TORONTO, CANADA. FRIDAY, JUNE 24, 2016. 12:30 AM. Both ITV and the BBC have now called the Brexit referendum for the Leave the European Union side, with approximately 52% of interested United Kingdom citizens voting Leave and 48% voting Remain.
This is a great surprise for a great many people, and I am certainly one of them. The larger world, in the UK, Europe, and everywhere else seemed to have concluded that the Remain side would finally win, even if the vote was very close. Just what will unfold now in the government and politics of the United Kingdom and its neighbours is vague at best.
Some say David Cameron cannot survive as prime minister. He has made clear that he just doesn’t believe in the side that won. Others who are apparently on the side that won say Cameron is the best person to take up the reins on their agenda. (And somewhere lurking in the wings is Boris Johnson, the former Mayor of London.)
There seems a rather clear geography to the result as well — which may add a few further complications. Broadly, London, Scotland, and (to a somewhat lesser degree) Northern Ireland voted Remain. The English and Welsh countryside and even urban areas like Birmingham voted Leave (while “Manchester votes less strongly than expected for remain”).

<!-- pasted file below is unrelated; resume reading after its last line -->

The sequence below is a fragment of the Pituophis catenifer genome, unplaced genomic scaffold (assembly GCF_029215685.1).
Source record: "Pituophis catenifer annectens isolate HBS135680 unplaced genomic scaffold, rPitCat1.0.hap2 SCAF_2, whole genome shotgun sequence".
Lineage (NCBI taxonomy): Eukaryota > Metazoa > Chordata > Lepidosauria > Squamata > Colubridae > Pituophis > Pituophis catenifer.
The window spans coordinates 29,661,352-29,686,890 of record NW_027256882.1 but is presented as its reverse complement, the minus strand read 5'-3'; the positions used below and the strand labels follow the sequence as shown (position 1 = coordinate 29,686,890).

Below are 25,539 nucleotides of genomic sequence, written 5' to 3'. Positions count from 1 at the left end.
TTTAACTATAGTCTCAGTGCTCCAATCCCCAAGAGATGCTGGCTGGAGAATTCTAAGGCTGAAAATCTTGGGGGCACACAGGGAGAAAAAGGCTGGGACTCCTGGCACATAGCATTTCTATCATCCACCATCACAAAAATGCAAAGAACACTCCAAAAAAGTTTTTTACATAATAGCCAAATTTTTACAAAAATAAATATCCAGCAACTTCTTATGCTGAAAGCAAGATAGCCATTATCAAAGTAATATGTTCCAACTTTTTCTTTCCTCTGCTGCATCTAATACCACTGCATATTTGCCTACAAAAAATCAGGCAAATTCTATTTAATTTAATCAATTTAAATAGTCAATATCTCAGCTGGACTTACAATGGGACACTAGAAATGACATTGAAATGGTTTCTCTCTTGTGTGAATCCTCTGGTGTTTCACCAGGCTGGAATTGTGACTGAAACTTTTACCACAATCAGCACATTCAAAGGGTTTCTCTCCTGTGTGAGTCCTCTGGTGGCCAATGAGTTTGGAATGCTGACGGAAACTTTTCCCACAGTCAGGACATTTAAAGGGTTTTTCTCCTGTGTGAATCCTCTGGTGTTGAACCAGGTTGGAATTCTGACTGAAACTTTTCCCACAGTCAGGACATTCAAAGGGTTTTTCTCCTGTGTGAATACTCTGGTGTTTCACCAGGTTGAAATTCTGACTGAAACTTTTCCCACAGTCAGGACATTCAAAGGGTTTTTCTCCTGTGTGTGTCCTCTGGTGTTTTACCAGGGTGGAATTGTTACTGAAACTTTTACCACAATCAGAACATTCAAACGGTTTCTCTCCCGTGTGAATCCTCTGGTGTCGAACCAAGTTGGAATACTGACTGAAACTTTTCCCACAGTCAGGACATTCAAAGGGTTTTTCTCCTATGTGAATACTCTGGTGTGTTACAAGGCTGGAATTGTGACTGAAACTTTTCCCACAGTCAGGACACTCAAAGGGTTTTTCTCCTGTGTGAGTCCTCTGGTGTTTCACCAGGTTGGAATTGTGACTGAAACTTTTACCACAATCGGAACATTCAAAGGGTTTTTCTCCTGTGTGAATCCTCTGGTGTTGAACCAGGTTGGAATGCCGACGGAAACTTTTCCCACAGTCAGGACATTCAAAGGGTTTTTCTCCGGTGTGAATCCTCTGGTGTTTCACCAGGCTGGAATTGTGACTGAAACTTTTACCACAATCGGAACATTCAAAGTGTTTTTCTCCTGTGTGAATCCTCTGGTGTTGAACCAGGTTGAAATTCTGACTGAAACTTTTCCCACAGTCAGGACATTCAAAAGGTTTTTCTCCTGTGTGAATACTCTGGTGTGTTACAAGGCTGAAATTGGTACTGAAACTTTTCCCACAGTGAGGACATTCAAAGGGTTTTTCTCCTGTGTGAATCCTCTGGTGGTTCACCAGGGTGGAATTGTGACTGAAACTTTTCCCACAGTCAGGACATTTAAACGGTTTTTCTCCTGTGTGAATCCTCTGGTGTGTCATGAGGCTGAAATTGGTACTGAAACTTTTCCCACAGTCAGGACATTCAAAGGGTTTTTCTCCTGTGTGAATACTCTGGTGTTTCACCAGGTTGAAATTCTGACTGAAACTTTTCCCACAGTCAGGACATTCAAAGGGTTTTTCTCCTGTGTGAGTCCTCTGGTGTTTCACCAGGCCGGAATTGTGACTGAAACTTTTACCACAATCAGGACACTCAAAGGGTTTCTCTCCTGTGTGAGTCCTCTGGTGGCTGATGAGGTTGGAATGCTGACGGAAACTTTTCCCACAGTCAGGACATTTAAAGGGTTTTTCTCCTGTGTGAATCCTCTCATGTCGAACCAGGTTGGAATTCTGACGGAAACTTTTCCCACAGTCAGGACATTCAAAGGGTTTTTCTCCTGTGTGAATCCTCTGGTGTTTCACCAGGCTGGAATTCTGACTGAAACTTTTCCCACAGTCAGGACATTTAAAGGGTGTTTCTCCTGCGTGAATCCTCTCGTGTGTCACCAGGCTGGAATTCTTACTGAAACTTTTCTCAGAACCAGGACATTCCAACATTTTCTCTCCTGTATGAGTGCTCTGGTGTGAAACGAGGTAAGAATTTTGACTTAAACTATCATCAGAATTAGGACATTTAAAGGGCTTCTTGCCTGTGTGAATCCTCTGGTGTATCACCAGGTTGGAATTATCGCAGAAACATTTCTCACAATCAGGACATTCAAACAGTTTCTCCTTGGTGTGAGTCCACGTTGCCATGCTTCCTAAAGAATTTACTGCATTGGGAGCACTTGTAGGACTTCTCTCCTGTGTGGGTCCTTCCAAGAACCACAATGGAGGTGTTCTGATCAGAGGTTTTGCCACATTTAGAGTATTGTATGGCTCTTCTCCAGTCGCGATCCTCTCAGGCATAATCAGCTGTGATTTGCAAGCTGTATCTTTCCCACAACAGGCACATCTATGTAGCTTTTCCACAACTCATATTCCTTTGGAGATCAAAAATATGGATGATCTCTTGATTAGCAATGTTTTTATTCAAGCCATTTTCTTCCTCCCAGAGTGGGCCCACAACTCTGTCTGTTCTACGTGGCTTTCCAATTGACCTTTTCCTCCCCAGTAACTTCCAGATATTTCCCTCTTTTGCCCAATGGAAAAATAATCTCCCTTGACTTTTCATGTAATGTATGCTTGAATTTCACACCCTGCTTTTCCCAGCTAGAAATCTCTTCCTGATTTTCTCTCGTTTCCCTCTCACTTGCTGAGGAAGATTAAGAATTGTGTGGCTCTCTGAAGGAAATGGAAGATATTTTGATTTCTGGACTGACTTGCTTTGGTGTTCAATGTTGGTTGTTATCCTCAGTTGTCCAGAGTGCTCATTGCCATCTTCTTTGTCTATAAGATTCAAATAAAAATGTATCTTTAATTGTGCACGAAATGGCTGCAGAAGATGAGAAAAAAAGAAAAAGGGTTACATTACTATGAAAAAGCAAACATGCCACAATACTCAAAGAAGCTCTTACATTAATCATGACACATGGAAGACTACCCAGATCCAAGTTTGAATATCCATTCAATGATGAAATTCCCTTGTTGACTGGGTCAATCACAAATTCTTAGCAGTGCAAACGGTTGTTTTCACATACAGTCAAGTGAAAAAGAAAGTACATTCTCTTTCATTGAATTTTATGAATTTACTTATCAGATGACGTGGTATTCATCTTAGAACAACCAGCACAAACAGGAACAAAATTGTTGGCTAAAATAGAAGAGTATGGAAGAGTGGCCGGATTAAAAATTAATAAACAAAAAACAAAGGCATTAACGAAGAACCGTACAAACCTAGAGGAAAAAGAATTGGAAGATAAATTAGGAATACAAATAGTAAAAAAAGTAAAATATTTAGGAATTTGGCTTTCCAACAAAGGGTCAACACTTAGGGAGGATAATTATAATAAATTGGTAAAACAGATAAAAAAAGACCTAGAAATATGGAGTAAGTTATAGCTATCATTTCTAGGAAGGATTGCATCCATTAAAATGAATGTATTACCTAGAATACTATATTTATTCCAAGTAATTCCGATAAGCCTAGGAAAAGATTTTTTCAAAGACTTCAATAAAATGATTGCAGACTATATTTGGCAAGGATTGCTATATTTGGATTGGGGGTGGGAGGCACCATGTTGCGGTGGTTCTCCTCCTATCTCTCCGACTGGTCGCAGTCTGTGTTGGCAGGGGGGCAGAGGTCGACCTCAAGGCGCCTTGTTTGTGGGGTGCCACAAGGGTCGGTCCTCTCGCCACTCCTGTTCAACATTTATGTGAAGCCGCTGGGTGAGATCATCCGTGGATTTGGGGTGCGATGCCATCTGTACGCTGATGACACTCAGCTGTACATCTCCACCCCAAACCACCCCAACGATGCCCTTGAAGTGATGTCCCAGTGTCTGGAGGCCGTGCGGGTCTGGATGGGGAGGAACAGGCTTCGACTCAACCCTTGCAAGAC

The theory that London is the only part of at least England and Wales that has profited from the economic policies the UK has largely followed ever since Margaret Thatcher may be reflected in this Brexit vote. It is apparently the old urban working class as well as the countryside that has rebelled against the Euro-bound politicians in both the Conservative and Labour parties.
It seems likely enough that there will be some initial distress on especially anglophone financial markets in the wake of what just may prove a more important decision than most of the outside world was expecting. But just how much serious and widespread economic grief may result outside the United Kingdom is just one of many intriguing questions about to be answered.
Here, in a city once called “the citadel of British sentiment in America,” we are bound to wonder just what this largely unexpected big bump in the future of the old island heartland of the global British empire may mean for us.
That too would appear to be one more thing that needs to be discovered. What does suddenly seem clear is that something is going to change in the United Kingdom and the rest of Europe. The global village is less certain than it seemed to be yesterday. And that may even do places like Canada some good. (Though what it may or may not mean for the fate of Donald Trump in the United States is another matter altogether.)